New insights in the male anatomy, spermatophore formation, and sperm structure in Atyidae: The red cherry shrimp Neocaridina davidi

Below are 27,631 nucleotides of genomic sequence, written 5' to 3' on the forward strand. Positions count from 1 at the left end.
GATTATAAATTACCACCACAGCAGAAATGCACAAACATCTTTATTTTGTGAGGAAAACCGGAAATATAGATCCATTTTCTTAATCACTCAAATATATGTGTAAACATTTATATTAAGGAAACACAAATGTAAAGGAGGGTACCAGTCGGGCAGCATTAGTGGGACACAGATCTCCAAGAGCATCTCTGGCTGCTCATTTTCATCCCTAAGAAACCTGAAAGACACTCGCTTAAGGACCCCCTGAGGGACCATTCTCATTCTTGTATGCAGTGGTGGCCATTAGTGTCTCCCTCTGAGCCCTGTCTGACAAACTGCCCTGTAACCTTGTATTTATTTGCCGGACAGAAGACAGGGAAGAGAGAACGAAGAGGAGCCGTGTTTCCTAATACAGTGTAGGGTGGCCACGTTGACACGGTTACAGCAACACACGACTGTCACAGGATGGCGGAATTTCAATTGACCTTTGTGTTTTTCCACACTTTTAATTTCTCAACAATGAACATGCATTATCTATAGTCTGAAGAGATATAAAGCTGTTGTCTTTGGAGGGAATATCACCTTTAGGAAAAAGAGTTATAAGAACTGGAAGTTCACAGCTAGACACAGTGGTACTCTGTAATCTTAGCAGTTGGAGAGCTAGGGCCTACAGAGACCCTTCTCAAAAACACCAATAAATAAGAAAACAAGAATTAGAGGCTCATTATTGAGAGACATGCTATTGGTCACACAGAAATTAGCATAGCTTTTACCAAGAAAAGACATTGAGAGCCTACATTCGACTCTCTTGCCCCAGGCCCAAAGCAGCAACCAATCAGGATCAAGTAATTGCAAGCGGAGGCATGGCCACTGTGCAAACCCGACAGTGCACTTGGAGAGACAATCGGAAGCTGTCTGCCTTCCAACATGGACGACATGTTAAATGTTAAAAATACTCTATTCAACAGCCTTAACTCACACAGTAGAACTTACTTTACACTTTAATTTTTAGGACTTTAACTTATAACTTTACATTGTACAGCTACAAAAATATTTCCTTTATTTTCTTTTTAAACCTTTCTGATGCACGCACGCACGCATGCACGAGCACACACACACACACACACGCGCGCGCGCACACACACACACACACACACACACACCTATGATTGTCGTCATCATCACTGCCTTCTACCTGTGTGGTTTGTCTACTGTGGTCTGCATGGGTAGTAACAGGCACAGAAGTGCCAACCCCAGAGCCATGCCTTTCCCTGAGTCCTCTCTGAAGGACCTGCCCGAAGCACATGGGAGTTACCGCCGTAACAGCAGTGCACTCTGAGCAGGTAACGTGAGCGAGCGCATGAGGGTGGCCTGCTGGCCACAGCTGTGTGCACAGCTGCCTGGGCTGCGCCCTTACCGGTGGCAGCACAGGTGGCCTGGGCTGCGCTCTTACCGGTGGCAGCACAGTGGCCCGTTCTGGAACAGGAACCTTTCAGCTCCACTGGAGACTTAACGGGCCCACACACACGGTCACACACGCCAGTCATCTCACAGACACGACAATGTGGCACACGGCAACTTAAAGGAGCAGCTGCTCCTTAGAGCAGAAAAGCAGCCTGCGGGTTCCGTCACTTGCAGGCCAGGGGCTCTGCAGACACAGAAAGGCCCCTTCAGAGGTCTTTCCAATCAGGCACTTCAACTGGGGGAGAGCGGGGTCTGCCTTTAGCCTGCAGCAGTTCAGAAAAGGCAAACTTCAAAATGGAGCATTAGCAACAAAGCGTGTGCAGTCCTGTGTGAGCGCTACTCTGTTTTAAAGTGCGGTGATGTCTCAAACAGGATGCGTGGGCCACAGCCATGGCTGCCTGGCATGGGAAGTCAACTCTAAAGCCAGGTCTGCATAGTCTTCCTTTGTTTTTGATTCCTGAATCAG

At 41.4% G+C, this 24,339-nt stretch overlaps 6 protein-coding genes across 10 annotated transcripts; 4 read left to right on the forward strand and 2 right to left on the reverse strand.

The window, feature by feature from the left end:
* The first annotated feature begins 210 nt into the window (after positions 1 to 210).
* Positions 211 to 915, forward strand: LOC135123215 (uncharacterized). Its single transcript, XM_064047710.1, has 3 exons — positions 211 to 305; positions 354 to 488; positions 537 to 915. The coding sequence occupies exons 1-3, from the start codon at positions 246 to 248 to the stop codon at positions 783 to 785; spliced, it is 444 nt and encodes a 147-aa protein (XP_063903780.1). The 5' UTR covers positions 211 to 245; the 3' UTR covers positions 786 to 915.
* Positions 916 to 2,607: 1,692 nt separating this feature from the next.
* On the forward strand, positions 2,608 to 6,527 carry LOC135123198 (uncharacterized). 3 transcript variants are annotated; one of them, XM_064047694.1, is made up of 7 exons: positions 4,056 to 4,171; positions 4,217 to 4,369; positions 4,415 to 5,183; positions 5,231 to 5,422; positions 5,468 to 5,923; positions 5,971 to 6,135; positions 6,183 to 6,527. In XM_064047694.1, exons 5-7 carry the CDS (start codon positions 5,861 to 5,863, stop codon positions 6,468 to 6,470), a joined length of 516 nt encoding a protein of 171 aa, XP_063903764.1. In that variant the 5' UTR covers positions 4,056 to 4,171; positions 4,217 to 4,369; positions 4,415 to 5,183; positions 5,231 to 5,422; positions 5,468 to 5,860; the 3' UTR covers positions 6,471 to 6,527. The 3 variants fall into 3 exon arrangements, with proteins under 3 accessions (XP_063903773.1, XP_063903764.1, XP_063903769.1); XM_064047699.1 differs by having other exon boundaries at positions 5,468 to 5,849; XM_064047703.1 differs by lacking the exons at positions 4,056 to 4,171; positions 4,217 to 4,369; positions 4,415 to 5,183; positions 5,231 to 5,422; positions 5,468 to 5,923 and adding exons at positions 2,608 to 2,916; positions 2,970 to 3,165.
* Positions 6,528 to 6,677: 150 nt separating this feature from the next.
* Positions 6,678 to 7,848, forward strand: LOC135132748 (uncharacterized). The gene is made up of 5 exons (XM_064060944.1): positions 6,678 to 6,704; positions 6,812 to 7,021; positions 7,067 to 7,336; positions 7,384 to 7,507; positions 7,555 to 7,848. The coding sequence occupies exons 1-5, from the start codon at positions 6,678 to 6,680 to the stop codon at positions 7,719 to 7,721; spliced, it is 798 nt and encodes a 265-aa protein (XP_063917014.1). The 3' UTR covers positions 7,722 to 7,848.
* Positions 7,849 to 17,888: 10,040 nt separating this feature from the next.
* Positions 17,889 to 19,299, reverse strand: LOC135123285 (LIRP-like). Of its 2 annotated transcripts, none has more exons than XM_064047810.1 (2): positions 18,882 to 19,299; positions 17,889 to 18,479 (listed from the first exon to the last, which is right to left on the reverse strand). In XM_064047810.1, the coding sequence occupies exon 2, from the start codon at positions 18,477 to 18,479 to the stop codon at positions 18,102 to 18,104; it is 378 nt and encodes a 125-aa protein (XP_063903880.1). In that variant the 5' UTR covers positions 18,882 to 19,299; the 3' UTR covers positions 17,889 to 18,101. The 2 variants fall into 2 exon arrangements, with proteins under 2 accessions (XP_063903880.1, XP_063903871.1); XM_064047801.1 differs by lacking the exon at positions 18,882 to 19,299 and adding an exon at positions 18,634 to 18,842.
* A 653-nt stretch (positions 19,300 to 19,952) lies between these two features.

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This study aims to analyze the functional anatomy of the male reproductive system in Neocaridina davidi, a very popular ornamental species of caridean shrimp. Mature males were cold-anaesthetized and their reproductive systems were dissected for histological and histochemical analysis, while the spermatozoa and spermatophore wall ultrastructure were analyzed under transmission electron microscopy. The male reproductive system consisted of two coiled testes, which were continuous with the vasa deferentia. Testes were positioned on the dorsal side of the cephalothorax above the hepatopancreas, and comprised seminiferous tubules where spermatogenesis occurred. Each vas deferens (VD) was a long tube dorsolaterally positioned with respect to the hepatopancreas, and increased in diameter at the distal end. Three regions could be recognized in the VD: proximal, middle, and distal. The proximal region had a cylindrical epithelium with secretory cells. The middle region (or typhlosole) had a dorsal fold (or typhlosole) with a thick columnar epithelium and high secretory activity. The spermatophore was a continuous cord with three acellular layers, which were mainly characterized by the presence of neutral glycoconjugates and proteins. The sperm morphology was distinct from the inverted cup-shaped spermatozoa observed in the majority of caridean shrimps. The spermatozoa in specimens of N. davidi were spherical in shape, with a cross-striated, single, short spike, and arranged in clusters of three or four sperm cells. The composition of the spermatophore, and the arrangement and form of the spermatozoa, seem to be unique in comparison to other species of Caridea.